1911 Encyclopædia Britannica/Immanence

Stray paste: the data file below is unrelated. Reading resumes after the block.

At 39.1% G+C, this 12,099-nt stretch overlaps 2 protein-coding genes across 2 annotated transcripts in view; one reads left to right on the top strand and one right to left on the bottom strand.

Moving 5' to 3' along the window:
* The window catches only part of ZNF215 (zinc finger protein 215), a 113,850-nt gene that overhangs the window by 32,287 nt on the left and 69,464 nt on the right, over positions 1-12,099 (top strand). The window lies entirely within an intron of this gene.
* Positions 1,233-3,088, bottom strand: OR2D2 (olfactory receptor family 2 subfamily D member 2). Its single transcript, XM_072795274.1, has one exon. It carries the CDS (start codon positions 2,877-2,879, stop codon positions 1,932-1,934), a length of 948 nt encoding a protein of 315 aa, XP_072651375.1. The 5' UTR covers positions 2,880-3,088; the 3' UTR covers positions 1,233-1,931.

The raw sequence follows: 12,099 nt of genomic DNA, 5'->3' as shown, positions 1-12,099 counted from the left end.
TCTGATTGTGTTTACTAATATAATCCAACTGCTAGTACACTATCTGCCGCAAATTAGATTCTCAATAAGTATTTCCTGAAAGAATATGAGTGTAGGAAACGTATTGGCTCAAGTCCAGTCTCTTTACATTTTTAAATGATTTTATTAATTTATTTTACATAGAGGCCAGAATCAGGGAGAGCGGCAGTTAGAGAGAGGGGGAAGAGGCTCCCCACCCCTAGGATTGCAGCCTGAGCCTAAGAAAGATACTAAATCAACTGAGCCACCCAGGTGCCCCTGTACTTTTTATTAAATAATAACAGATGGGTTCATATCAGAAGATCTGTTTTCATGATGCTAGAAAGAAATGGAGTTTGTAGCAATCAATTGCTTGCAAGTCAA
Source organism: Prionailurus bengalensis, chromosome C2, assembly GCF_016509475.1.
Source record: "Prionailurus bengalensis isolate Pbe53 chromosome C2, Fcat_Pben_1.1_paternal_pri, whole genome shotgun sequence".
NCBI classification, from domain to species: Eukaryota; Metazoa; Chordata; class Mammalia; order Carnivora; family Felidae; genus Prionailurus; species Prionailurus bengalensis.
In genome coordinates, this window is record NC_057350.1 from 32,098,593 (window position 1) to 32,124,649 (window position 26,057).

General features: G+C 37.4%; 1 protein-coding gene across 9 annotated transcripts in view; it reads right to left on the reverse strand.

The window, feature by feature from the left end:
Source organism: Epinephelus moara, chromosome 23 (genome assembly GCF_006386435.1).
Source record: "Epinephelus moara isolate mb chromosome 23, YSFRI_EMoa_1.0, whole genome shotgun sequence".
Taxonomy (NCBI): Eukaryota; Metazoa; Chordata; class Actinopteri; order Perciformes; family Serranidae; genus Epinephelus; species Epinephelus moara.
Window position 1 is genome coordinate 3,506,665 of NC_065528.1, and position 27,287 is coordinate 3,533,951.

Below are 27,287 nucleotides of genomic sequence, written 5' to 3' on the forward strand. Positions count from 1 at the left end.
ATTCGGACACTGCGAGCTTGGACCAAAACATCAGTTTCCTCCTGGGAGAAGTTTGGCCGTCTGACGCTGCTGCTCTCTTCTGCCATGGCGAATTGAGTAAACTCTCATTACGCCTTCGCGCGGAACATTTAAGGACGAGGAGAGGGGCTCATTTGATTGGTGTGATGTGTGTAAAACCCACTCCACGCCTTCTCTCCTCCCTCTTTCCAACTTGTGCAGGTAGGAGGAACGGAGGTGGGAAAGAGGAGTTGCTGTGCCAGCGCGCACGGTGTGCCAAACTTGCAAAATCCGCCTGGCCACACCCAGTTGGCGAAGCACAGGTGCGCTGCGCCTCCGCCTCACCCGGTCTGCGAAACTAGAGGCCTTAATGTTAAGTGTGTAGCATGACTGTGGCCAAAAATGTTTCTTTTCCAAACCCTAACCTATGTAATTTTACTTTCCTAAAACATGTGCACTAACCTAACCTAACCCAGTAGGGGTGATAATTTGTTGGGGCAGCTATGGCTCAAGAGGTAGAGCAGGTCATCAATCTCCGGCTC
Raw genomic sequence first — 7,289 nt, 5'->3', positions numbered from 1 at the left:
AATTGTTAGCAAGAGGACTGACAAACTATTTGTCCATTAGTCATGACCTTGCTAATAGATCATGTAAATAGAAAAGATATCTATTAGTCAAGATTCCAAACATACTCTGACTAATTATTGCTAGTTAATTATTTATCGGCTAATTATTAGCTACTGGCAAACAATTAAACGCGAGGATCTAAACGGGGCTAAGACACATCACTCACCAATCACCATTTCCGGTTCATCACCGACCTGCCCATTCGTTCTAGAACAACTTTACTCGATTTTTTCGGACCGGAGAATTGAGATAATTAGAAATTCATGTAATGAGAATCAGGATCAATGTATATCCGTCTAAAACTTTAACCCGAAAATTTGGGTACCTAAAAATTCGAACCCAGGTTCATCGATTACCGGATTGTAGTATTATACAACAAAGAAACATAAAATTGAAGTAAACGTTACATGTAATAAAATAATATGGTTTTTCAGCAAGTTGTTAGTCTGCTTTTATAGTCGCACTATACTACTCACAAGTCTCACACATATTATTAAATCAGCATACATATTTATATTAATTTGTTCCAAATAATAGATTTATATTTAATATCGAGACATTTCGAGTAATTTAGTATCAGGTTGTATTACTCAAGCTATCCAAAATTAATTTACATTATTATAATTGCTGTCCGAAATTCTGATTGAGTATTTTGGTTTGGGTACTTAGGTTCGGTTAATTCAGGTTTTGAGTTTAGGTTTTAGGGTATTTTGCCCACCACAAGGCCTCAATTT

IMMANENCE (from Lat. in-manere to dwell in, remain), in philosophy and theology a term applied in contradistinction to “transcendence,” to the fact or condition of being entirely within something. Its most important use is for the theological conception of God as existing in and throughout the created world, as opposed, for example, to Deism (q.v.), which conceives Him as separate from and above the universe. This conception has been expressed in a great variety of forms (see Theism, Pantheism). It should be observed that the immanence doctrine need not preclude the belief in the transcendence of God: thus God may be regarded as above the world (transcendent) and at the same time as present in and pervading it (immanent). The immanence doctrine has arisen from two main causes, the one metaphysical, the other religious. Metaphysical speculation on the relation of matter and mind has naturally led to a conviction of an underlying unity of all existence, and so to a metaphysical identification of God and the universe: when this identification proceeds to the length of expressing the universe as merely a mode or form of deity the result is pantheism (cf. the Eleatics): when it regards the deity as simply the sum of the forces of nature (cf. John Toland) the result is naturalism. In either case, but especially in the former, it frequently becomes pure mysticism (q.v.). Religious thinkers are faced by the problem of the Creator and the created, and the necessity for formulating a close relationship between God and man, the Infinite and Perfect with the finite and imperfect. The conception of God as wholly external to man, a purely mechanical theory of the creation, is throughout Christendom regarded as false to the teaching of the New Testament as also to Christian experience. The contrary view has gained ground in some quarters (cf. the so-called “New Theology” of Rev. R. J. Campbell) so far as to postulate a divine element in human beings, so definitely bridging over the gap between finite and infinite which was to some extent admitted by the bulk of early Christian teachers. In support of such a view are adduced not only the metaphysical difficulty of postulating any relationship between the infinite and the purely finite, but also the ethical problems of the nature of human goodness—i.e. how a merely human being could appreciate the nature of or display divine goodness—and the epistemological problem of explaining how finite mind can cognize the infinite. The development of the immanence theory of God has coincided with the deeper recognition of the essentially spiritual nature of deity as contrasted with the older semi-pagan conception found very largely in the Old Testament of God as primarily a mighty ruler, obedience to whom is comparable with that of a subject to an absolute monarch: the idea of the dignity of man in virtue of his immediate relation with God may be traced in great measure to the humanist movement of the 14th and 15th centuries (cf. the Inner Light doctrine of Johann Tauler). In later times the conception of conscience as an inward monitor is symptomatic of the same movement of thought. In pure metaphysics the term “immanence-philosophy” is given to a doctrine held largely by German philosophers (Rehmke, Leclair, Schuppe and others) according to which all reality is reduced to elements immanent in consciousness. This doctrine is derived from Berkeley and Hume on the one hand and from Kantianism on the other, and embodies the principle that nothing can exist for the mind save itself. The natural consequence of this theory is that the individual consciousness alone exists (solipsism): this position is, however, open to the obvious criticism that in some cases individual consciousnesses agree in their content. Schuppe, therefore, postulates a general consciousness (Bewusstsein überhaupt).